Gas prices being what they are, this might be a good time to look for activities even a little closer to home than the usual fare offered here. The Jamestown-Yorktown Foundation has the perfect answer for those living in a wide variety of zip codes, including 23188.
That’s right, the Foundation recently announced that to show appreciation to the local community, free admission is available to residents of James City County, York County, City of Williamsburg, William & Mary students and active military.
That’s not an inconsequential savings. General admission to Jamestown Settlement and the American Revolution Museum at Yorktown is a combined $28.90 for adults, $14.45 for ages 6-12.
All each guest needs to do is show proof of residency, whether that be a valid Virginia driver’s license or digital copies of a utility bill. William & Mary students need to show a current student ID card.
The offer includes general admission to Jamestown Settlement and the American Revolution Museum at Yorktown, including daytime special events and special exhibitions. Attendees can enjoy museum gallery exhibits and films, shopping in the museum gift shops and dining in the café.
According to the Jamestown-Yorktown Foundation website among the exhibits available between now and March of 2022 is titled “Focused: A Century of Virginia Indian Resilience.”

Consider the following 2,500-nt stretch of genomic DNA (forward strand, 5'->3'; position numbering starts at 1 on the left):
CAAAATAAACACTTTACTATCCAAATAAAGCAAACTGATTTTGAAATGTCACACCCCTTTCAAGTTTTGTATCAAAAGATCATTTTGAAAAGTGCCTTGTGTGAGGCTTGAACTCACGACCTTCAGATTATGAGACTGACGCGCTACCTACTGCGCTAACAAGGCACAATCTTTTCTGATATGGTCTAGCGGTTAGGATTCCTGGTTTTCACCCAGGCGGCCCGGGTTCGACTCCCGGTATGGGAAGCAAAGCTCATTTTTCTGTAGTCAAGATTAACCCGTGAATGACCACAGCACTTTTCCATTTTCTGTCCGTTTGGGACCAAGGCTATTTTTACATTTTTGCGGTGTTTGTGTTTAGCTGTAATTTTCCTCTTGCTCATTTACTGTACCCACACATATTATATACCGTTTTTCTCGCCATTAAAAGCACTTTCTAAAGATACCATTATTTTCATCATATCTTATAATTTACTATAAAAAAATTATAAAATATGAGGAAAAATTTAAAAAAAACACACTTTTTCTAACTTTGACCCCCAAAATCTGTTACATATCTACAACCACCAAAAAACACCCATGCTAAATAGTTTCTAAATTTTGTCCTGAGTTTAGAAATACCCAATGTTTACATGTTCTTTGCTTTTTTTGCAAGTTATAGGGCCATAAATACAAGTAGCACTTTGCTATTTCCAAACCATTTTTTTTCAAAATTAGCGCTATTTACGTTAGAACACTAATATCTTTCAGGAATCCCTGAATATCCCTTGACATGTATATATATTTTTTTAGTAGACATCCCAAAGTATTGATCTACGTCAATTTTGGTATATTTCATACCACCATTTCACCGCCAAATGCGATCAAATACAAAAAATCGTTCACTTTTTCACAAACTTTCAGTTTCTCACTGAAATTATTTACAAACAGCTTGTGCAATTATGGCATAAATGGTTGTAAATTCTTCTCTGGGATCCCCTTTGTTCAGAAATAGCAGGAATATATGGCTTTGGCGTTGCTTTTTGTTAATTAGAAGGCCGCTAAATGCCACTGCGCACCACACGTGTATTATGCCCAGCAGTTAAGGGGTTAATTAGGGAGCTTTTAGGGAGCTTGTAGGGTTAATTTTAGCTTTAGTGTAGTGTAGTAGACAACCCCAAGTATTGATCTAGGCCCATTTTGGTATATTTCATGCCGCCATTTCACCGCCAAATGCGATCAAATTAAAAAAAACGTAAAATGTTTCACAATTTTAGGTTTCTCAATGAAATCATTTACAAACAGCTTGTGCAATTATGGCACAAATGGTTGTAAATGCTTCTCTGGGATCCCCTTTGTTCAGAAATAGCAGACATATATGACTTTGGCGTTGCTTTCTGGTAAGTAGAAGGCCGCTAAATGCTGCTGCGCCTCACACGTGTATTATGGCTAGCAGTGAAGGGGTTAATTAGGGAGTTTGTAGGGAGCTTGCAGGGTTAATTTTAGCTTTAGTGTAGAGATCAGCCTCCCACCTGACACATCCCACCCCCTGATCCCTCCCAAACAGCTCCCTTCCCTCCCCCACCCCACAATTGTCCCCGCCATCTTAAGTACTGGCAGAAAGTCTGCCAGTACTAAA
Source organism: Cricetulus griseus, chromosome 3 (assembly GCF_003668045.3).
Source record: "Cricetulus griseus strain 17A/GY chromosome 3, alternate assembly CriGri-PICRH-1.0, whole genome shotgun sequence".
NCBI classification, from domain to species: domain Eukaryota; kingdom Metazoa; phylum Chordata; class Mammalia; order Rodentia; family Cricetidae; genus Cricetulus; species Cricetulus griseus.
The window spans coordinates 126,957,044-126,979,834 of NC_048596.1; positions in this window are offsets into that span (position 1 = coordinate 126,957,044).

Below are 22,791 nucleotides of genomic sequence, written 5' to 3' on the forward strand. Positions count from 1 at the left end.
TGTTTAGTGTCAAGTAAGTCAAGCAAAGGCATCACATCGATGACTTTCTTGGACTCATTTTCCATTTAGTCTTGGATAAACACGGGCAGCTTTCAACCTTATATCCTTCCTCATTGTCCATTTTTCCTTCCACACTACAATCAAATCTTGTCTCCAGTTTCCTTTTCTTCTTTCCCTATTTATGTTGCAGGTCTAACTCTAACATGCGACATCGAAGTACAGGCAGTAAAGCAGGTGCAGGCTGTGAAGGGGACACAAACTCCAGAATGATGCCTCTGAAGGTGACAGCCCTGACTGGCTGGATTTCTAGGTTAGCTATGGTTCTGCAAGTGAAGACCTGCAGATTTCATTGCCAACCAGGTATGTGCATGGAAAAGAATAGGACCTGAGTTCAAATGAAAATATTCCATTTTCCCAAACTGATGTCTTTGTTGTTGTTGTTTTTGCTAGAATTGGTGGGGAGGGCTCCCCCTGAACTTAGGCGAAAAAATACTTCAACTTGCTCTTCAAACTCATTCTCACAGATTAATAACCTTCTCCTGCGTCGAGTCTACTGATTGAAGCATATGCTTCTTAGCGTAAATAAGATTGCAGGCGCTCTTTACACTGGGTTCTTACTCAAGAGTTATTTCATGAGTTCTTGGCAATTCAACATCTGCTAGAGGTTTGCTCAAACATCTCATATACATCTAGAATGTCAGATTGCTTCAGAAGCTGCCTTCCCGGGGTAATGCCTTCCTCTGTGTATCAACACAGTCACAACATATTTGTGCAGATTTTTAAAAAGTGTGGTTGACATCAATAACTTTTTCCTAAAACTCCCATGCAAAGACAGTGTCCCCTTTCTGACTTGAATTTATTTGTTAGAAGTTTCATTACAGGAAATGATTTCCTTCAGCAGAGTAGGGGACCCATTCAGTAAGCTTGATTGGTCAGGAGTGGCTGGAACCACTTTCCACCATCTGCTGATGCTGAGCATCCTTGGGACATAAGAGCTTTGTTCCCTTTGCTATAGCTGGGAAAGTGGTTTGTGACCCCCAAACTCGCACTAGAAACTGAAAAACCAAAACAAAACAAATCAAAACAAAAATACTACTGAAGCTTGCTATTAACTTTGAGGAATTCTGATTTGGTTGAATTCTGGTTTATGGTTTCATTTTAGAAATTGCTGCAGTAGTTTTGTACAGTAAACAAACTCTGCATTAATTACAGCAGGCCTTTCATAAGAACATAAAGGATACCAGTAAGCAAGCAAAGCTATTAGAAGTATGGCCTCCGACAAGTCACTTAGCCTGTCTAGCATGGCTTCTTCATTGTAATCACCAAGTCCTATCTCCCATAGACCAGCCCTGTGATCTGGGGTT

It’s principally a photographic exhibition in collaboration with Virginia Indian tribal communities that is drawn from collections held by the Smithsonian Institution’s National Museum of the American Indian, as well as images from anthropologist Frank Speck (1910-1930s). Also featured is the work of Baltimore Sun photographer A. Aubrey Bodine from the 1940s and 1950s.
As the title suggests, the exhibit focuses on the resilience of Virginia’s Indian population, from the passage of the Racial Integrity Act of 1924 to the contemporary efforts of 11 Virginia tribes to receive state and federal recognition.
At Yorktown, the Yorktown Battlefield Museum, two unique exhibits are temporarily closed due to Covid. The Moore House (site of negotiations between two British officers and two allied officers immediately before Gen. Cornwallis’ surrender) and the Nelson House (home of Thomas Nelson, Jr., commander of the Virginia militia at the siege of Yorktown and a signer of the Declaration of Independence) remain closed. However, that is subject to change as restrictions are relaxed.
It would be best to phone the Colonial National Historic Park – Yorktown to hear a recorded message with updates on Yorktown and Jamestown. The phone number is (757) 898-2410.
Yorktown cannons shot: Photo by Kate Illinois1, posted on Trip Advisor
Jamestown: Dreamstime free stock photos